Big clean up challenge atcity's worst grot spots
The spring clean of Peterborough's streets has begun - but there have been calls for more to be done to keep the city streets tidy,
The annual clean up started at the beginning of the month, with fly-tipping and littering targeted, as well as graffiti and other issues.
But residents and councillors have said rubbish is an increasing problem in the city.
White goods, bags of rubbish, cans and even human waste have all be found by residents and councillors in Peterborough despite the ‘big clean’ starting two weeks ago.
Ravensthorpe ward councillor Ed Murphy sent pictures to the Peterborough Telegraph of a number of examples of fly-tipping in and around his ward.
He said: “There is no excuse for it.
“I think the council could do more to crack down on this - they should look at re-employing road sweepers, and people to empty the bins.
“Other areas have tried initiatives like community skips, for people to get rid of their bulky waste and had some success.
“I have also seen waste that could be put in brown bins thrown into hedgerows.
“And landlords have to take some responsibility. Even if you have an awkward tenant, businesses have to look after waste disposal.”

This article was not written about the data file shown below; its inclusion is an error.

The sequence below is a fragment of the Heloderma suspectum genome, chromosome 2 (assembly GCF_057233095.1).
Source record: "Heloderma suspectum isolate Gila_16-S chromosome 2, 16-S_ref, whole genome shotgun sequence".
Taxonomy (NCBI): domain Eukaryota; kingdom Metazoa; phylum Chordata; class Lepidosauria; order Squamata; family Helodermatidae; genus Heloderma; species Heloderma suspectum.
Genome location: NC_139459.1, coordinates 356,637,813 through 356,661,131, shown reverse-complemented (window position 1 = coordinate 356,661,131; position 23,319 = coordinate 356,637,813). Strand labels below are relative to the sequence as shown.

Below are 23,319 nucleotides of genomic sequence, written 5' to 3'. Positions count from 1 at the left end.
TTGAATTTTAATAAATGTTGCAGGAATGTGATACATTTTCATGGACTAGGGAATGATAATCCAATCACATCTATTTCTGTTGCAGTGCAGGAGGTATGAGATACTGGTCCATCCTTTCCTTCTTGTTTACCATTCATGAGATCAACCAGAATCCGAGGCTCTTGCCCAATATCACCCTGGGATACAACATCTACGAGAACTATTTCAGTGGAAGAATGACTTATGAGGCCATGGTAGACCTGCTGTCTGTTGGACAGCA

Resident Richard Farr said one of the worst ‘grot spots’ in the city was at the Embankment at Potters Way. He said he had found trade waste, used needles and even human waste left there.
Describing many areas of the city as ‘disgusting’ he said: “The reason for the flytipping is simple it’s the high cost of waste removal in the city. Also most of the waste I see now at the Embankment is garden waste. This is due to the brown bin charge.
“The whole Peterborough area needs a massive clean and if I am honest it makes me very angry and upset that pen pushers never seem to visit the areas in question.”
Mr Farr said he had seen Amey officers walking past flytipping to get to other reported problems that had been reported earlier.
The spring clean was announced in March, with £100,000 allocated for the each of the next five years to tackle the problem.
Councillor Gavin Elsey, cabinet member of digital, waste and street scene, said We have listened to residents’ concerns on littering and this investment will fund an extensive spring clean operation for each of the next five years.
“ This spring time push will help clear fly-tipping, graffiti and the rubbish dropped by the irresponsible minority.”